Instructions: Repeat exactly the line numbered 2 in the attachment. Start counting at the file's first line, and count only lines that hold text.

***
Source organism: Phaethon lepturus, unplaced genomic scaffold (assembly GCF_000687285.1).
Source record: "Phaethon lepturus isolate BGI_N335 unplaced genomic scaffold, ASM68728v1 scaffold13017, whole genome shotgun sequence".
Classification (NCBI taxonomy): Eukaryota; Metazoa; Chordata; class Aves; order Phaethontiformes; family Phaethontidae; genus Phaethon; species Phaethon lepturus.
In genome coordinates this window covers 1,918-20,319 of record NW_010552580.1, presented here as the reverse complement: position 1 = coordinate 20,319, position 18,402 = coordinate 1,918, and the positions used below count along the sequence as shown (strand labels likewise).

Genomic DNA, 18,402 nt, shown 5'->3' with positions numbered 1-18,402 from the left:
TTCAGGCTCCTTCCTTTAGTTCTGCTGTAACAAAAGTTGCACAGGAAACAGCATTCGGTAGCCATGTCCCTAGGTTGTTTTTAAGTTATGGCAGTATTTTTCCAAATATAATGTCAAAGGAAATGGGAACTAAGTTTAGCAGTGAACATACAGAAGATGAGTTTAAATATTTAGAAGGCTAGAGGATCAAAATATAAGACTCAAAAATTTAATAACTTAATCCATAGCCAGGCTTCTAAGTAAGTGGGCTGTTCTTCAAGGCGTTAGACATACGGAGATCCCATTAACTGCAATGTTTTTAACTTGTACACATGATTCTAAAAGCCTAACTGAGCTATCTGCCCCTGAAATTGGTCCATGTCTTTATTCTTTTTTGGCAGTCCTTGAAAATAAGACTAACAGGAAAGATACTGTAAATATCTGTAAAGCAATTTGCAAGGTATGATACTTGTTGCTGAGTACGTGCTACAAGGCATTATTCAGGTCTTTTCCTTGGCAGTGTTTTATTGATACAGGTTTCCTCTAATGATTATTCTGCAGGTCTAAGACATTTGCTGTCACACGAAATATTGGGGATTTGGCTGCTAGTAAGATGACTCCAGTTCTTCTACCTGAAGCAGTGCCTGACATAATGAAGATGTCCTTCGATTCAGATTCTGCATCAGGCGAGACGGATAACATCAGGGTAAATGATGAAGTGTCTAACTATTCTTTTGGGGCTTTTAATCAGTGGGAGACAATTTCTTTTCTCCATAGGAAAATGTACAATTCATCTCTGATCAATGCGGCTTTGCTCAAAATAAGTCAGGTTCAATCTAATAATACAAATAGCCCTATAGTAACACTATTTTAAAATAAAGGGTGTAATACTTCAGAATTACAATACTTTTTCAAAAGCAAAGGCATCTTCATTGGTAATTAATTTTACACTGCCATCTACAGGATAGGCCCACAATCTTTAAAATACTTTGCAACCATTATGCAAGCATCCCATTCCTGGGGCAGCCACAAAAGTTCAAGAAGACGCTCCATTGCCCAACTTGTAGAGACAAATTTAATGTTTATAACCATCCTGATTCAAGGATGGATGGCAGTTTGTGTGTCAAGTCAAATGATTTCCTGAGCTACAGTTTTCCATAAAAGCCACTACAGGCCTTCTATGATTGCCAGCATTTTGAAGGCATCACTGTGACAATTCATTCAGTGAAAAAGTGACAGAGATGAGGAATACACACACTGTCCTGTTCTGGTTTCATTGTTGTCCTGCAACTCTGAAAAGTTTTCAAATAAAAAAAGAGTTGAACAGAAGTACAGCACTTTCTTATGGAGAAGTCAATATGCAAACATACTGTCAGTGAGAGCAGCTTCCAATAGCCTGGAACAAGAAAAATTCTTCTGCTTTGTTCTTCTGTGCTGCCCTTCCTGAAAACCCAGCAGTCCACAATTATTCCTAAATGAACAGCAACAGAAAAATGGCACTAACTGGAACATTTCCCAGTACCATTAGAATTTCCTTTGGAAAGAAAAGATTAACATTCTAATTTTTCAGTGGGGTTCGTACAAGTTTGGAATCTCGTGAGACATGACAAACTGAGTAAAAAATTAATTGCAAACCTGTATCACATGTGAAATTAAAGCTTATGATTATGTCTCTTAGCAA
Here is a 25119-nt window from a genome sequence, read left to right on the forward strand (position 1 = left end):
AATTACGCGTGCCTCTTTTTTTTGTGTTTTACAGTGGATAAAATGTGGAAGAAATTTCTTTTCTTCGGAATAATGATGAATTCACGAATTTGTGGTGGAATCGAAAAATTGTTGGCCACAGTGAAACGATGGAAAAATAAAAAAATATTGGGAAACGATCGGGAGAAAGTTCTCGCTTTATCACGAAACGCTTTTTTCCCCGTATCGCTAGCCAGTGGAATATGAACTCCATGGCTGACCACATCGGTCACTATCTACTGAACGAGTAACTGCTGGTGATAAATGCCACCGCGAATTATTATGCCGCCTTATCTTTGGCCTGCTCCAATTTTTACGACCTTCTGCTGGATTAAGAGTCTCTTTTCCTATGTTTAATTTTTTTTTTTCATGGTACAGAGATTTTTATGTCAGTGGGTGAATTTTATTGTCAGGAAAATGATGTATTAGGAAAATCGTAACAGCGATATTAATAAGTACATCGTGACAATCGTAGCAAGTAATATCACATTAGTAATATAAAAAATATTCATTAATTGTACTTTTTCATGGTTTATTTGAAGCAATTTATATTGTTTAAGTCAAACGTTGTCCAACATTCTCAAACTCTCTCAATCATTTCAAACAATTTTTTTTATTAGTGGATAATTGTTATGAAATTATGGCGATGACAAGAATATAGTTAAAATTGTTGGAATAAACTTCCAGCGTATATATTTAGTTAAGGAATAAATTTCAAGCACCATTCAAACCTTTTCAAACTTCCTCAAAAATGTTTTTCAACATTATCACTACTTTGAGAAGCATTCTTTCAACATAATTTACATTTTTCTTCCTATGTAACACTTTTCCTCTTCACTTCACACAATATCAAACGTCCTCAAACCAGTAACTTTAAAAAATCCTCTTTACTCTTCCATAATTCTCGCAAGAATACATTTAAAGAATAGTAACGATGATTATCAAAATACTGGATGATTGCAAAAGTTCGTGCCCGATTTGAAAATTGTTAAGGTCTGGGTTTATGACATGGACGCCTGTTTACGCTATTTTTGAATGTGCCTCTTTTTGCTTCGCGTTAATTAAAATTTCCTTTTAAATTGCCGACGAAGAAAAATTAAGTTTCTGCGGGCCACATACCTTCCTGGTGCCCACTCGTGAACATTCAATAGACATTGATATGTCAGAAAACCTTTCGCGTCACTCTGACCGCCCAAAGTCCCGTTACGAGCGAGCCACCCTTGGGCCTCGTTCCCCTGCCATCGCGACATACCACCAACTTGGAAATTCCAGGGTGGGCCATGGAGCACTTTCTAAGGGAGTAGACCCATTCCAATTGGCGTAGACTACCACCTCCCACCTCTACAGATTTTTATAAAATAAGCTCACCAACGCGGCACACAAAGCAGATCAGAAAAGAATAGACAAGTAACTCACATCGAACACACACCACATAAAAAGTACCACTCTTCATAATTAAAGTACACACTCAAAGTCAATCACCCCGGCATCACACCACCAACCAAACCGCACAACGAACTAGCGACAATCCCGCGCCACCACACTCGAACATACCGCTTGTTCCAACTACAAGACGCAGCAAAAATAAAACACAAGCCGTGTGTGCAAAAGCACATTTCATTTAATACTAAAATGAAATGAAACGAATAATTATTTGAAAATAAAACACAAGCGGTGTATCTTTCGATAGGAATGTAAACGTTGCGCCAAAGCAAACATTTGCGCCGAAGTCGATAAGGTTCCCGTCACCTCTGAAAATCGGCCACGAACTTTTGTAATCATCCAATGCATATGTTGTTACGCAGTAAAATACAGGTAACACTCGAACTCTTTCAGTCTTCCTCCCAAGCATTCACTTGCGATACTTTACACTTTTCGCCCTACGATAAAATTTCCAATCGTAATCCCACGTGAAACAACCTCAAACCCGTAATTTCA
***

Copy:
Source record: "Phaethon lepturus isolate BGI_N335 unplaced genomic scaffold, ASM68728v1 scaffold13017, whole genome shotgun sequence".